Posted on March 11th, 2011 by annakjarzab
Regular readers of this blog will know that the course of book two never did run smooth…at least for this writer (me). But today came some good news–my editor called and told me that she really liked the book we turned in a few weeks ago and she’s going to publish it! INSERT HUGE SIGH OF RELIEF HERE. It has a tentative pub season of Fall 2012, which might seem really far away, but luckily for me I already live on a publishing schedule (since I work in the industry), so to me Fall 2012 is like right around the corner–we’re launching our Spring 2012 titles next week!
So now I feel a little more comfortable talking about what, exactly, The Opposite of Hallelujah is all about. Caveat: the description below was written by me specifically for this blog post, so it shouldn’t be considered official in any sense whatsoever. But I don’t think the plot is going to change, so I’m going to go ahead and give you an idea of what you can expect from Anna Jarzab Book 2: Tokyo Drift.
Caro Mitchell has a sister, but she hasn’t seen her in several years and rarely thinks about her. Hannah, who is eleven years older, has been a nun in the cloistered order of the Sisters of Grace since Caro was eight-years-old, and per the rules of her order has almost no contact with her family. In the years since Hannah left, Caro has become a teenager and is just starting to carve out a life for herself: she has a boyfriend, great friends, and a real passion and talent for science. Though she was raised Catholic, Caro has no interest in the religion that defines and consumes her sister’s life.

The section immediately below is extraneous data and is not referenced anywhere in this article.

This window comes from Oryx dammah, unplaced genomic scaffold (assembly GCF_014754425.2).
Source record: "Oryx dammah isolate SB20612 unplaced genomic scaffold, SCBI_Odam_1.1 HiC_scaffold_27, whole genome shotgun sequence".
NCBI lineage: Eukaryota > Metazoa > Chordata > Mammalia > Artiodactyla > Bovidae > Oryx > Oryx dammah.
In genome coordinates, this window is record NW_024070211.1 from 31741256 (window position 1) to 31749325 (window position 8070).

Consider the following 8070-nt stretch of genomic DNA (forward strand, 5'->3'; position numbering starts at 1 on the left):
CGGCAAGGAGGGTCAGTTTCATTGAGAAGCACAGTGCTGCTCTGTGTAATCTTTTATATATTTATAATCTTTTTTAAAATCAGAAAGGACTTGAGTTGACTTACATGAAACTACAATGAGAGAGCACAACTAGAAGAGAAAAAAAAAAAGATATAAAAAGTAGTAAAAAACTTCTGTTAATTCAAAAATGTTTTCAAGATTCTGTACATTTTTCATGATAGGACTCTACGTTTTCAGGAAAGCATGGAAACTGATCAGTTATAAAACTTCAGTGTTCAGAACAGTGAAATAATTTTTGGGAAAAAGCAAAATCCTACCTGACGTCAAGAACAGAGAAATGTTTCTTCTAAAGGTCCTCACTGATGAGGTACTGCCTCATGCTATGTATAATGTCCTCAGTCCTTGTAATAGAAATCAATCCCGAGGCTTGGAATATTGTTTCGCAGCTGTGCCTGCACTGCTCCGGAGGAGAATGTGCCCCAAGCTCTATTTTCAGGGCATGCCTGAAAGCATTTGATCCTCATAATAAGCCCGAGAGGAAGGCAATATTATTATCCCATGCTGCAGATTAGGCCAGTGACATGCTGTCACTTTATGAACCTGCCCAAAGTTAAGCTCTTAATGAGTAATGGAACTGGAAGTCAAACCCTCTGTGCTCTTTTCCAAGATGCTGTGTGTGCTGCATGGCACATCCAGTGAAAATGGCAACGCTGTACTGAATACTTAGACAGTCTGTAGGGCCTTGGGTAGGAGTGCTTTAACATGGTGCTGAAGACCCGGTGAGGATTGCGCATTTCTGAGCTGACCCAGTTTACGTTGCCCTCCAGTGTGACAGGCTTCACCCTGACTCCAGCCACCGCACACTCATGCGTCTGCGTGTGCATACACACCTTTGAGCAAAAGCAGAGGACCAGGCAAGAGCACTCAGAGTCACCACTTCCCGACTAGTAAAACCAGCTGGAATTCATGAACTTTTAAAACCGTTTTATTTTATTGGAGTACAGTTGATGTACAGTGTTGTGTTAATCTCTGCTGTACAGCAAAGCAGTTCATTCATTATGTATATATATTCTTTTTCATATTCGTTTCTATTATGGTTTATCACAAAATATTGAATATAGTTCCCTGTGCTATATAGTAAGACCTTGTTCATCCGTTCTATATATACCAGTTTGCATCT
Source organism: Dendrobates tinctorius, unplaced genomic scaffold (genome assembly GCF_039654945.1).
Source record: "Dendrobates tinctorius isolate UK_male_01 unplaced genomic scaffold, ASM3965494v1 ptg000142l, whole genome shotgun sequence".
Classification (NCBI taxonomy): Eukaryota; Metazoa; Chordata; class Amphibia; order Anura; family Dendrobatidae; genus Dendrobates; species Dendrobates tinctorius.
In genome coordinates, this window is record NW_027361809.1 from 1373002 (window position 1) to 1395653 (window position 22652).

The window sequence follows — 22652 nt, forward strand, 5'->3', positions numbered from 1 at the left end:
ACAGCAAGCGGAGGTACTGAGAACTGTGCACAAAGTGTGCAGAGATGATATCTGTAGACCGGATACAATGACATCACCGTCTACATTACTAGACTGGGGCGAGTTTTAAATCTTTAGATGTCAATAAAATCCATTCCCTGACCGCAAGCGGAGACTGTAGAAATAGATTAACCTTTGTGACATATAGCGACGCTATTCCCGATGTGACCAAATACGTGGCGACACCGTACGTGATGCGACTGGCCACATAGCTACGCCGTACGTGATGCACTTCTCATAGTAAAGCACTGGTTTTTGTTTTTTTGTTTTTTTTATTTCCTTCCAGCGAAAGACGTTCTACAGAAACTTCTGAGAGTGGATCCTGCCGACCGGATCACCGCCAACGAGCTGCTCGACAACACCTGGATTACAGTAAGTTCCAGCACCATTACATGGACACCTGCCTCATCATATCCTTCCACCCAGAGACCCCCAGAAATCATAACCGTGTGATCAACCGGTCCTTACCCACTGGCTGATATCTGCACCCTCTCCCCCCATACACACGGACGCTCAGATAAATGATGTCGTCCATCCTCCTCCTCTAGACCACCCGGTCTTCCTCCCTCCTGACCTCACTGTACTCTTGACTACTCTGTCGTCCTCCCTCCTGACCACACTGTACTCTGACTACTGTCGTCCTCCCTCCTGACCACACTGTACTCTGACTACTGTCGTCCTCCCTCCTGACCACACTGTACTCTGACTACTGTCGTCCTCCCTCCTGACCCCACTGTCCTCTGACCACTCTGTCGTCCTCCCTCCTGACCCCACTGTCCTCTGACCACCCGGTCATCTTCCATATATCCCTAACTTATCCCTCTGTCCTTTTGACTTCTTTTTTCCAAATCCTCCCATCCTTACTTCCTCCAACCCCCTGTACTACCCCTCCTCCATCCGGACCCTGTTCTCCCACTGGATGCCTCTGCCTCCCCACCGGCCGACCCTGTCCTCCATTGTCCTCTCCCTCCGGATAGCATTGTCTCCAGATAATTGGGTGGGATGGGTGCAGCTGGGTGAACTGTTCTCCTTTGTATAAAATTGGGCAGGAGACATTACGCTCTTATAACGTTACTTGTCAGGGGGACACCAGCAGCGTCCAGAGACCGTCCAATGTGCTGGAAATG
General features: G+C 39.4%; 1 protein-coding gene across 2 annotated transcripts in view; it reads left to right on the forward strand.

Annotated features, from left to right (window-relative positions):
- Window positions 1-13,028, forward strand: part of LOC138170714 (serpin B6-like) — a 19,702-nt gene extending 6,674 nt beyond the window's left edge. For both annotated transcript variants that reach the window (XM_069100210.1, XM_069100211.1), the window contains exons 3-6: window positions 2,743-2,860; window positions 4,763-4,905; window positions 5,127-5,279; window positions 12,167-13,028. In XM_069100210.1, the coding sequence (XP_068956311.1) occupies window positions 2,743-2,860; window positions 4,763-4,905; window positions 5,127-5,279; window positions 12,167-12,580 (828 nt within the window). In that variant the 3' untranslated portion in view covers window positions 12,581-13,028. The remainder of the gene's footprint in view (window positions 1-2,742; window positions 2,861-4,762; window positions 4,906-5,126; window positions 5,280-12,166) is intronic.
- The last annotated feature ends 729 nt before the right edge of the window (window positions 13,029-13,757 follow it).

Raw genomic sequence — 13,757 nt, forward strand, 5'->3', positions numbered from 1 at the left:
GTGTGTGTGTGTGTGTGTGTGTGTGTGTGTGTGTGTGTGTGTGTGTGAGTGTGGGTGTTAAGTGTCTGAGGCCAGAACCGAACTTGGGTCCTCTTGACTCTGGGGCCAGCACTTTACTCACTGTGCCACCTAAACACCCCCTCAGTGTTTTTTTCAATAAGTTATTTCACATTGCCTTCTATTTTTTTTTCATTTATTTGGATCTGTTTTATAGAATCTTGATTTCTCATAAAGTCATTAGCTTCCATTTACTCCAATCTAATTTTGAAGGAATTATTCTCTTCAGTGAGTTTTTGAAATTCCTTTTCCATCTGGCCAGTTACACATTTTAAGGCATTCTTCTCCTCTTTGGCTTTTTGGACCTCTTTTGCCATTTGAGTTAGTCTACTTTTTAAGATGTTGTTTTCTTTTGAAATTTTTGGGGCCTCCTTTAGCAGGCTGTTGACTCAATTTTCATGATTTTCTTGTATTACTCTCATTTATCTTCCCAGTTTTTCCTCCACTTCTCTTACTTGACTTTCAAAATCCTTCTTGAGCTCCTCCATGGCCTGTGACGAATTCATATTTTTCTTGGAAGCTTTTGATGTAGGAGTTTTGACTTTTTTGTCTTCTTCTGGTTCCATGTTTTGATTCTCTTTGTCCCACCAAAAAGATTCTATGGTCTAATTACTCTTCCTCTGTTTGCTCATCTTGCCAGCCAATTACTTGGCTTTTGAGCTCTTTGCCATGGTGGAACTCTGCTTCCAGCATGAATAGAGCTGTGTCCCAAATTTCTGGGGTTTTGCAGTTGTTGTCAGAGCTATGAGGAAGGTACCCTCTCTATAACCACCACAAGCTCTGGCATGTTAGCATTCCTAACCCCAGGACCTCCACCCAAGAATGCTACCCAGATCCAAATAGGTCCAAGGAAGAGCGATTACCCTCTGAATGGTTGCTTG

But things start to unravel right as Caro’s junior year in high school begins. Her boyfriend, Derek, comes back from summer camp and summarily dumps her, and her parents drop a huge bomb on her: Hannah is leaving the Sisters of Grace and, after nearly a decade spent locked behind convent walls, coming home to live with her family. Though her parents are overjoyed at their older daughter’s return, Caro struggles to accept and connect with Hannah, with whom things are obviously not at all well, and Caro makes a rash choice that puts all of her relationships in peril–including a budding romance with new boy Pawel.